ABM alleges that the police and the army are guilty of “fighting whoever attempts to apply Islamic law,” “joining forces with the liberals and seculars,” “empowering a secular government that does not rule according to God’s laws,” “protecting a constitution that permits what God has forbidden and forbids what God has permitted,” and “supporting Christians and Jews against Muslims under the pretext of fighting terrorism.”

Israeli intelligence believes there is a significant overlap in members belonging to Ansar Bayt al-Maqdis and the Popular Resistance Committees, a group that gained notoriety after an August 2011 attack on Eilat. As early as 2006, sources have been reporting contacts between these groups in the Sinai and international jihadi leadership.[4]

However, despite claims of responsibility coming from ABM, the el-Sissi government is insisting that responsibility for these attacks lies with the Muslim Brotherhood. According to former Islamic Jihad leader Nabil Na’eem, the group originated in Gaza and began operating in Egypt after 2011, with funding from the Muslim Brotherhood. These claims are difficult to substantiate.

The numerous unclaimed attacks taking place across Egypt further complicate the issue of responsibility and blur the line separating Muslim Brothers from Sinai jihadists.

Many of the militants operating in the Sinai may not belong to any group – many may simply be armed bedouin with ties to Gaza smuggling operations. According to the Congressional Research Service, there is no precise number of militants in the Sinai. Estimates range from 500 to 5,000.

Cairo and Tel Aviv Find a Common Enemy

Though relations between Israel and Egypt have been strained, joint counter-terror operations in the Sinai are helping to bring them back together again.

Gas pipelines were attacked three times in a thirty-day period: on December 31, 2013 (and here); on January 17, 2014; and on January 28, 2014. These pipelines supply Israel and Jordan and since February 2011, have been attacked roughly a dozen times. Ansar Bayt al-Maqdis has taken credit for many of the attacks saying, “[I]f you [the Egyptian government] continue exporting gas to the Zionist enemy and continue in your betrayal, then we will resume bombing the pipelines once again, but bigger this time.”[5]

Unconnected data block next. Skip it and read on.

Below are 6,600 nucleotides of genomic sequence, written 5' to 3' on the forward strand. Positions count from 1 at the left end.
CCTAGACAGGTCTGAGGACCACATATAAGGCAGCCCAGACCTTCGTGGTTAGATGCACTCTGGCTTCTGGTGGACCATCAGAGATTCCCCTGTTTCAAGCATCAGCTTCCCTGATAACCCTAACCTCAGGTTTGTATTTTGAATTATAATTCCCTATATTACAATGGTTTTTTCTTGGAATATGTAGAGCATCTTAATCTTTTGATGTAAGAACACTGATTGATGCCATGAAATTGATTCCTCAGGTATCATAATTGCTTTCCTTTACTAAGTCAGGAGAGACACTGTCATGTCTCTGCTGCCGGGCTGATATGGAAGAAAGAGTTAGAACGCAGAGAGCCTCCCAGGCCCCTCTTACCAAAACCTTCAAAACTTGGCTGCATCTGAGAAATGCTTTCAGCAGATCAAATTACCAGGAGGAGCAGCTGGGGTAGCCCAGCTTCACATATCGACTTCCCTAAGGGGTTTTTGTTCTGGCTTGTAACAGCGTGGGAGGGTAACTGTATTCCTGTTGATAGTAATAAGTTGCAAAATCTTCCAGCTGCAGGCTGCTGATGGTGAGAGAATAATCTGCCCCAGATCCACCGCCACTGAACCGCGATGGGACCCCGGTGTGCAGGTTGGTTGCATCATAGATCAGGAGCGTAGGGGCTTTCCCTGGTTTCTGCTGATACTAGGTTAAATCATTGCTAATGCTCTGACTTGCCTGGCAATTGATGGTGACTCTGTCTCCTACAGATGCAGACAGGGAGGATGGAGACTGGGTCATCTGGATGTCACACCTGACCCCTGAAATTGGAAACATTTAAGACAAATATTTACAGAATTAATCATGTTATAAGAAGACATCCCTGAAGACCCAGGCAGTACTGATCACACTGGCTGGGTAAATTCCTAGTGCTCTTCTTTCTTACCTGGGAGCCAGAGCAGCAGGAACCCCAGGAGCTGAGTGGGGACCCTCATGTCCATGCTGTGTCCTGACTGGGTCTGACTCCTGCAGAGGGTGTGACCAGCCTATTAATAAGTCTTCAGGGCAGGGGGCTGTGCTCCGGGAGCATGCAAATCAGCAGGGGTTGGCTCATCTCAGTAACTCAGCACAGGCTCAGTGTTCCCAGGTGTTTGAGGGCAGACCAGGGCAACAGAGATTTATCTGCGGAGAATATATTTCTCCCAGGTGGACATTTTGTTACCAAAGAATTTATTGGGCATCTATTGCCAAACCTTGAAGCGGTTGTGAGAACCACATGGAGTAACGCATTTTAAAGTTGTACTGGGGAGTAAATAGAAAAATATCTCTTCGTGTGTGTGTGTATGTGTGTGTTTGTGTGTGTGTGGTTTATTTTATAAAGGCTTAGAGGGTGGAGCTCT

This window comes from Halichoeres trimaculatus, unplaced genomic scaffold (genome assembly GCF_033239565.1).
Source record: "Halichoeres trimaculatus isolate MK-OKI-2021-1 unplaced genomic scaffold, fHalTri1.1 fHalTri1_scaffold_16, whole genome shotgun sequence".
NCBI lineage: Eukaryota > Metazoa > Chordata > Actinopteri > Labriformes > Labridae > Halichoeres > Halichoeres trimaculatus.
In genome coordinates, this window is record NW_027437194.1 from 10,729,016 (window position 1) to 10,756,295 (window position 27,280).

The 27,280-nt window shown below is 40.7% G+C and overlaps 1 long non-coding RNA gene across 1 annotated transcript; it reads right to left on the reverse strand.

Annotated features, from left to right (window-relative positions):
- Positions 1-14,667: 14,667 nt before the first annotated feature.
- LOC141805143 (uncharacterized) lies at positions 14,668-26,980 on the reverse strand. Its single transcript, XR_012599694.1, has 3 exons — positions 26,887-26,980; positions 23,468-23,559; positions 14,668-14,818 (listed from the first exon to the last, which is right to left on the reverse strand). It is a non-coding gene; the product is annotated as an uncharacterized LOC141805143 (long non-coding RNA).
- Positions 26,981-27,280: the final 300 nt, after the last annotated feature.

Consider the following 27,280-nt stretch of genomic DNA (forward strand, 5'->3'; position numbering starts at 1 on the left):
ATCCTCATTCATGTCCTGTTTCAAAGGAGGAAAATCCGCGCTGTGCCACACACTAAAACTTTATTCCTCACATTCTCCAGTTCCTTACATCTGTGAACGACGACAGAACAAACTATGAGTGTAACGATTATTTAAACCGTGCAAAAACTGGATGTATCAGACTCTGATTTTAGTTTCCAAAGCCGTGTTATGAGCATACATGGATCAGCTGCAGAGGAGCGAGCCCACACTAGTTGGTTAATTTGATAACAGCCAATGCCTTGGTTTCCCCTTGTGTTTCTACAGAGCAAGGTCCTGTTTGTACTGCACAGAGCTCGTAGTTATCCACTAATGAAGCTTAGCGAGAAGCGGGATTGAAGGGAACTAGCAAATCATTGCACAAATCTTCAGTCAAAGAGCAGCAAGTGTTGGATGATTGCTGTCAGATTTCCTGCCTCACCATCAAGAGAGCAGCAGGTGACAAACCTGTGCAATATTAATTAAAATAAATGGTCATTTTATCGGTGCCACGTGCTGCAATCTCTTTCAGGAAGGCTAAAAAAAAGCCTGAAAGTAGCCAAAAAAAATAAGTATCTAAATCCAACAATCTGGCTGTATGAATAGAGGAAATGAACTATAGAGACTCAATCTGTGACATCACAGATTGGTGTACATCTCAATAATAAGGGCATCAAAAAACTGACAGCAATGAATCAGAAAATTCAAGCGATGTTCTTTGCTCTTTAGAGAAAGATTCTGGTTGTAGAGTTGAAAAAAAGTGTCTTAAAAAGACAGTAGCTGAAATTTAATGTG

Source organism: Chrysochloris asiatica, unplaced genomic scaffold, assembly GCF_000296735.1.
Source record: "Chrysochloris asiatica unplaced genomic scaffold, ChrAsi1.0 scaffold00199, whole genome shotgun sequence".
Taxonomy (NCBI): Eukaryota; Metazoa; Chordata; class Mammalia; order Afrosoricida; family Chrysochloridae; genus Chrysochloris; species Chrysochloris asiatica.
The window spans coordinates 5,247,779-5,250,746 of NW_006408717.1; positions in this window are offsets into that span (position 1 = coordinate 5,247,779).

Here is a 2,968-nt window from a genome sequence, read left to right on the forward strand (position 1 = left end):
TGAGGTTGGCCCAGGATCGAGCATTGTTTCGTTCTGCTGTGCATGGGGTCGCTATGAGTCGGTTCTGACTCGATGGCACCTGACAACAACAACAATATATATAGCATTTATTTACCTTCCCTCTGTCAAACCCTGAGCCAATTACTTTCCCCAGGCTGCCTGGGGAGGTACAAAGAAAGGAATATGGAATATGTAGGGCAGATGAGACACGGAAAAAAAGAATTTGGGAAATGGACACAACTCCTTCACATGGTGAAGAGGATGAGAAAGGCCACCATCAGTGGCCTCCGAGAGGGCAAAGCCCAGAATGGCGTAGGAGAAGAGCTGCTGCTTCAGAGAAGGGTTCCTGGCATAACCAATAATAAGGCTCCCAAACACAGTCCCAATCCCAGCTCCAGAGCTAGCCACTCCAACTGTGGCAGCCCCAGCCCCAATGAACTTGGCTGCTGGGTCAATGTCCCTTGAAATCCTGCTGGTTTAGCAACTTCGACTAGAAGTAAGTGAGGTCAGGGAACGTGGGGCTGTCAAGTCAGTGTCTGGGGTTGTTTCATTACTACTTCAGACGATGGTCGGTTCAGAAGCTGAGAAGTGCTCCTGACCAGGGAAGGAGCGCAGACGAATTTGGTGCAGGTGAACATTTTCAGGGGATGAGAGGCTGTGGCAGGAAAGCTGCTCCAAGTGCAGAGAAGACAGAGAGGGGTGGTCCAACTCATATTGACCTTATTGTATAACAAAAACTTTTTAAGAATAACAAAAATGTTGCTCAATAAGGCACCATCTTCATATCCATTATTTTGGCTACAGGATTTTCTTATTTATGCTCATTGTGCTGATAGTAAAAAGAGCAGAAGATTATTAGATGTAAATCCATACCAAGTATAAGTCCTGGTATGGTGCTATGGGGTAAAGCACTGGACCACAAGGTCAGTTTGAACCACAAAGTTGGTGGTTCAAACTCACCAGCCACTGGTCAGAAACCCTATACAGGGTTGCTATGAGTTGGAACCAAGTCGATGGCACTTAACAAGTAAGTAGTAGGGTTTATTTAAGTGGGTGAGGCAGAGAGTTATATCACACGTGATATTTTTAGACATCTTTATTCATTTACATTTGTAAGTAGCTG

The Egyptian military has launched a counter-offensive of sorts and has deployed into Egyptian-Israeli de-militarized areas with the permission of the Multinational Force of Observers (MFO). They have also curtailed the number of Gazans crossing the border into Egypt and suppressed smuggling operations.

The Facebook page of Colonel Ahmad Muhammad Ali, the official spokesman of the Armed Forces, has been abuzz with claims of successful “counter-terror operations” in the Sinai. On February 7, 2014, the Colonel announced that 16 militants were killed in an airstrike in the town of Sheikh Zuweid.

Israel has generally been supportive of increased military activity in the Sinai and has even engaged in joint operations with the Egyptians. Israeli Defense Minister Moshe Yaalon said in a written statement in August, “The State of Israel is aware and appreciates increased activity by the Egyptian military recently against terrorism across the Sinai Peninsula.”

The southern Israeli city of Eilat has been a particular target of Grad rocket attacks, many of which have been intercepted by Israel’s Iron Dome anti-missile defense systems.

Concluding Thoughts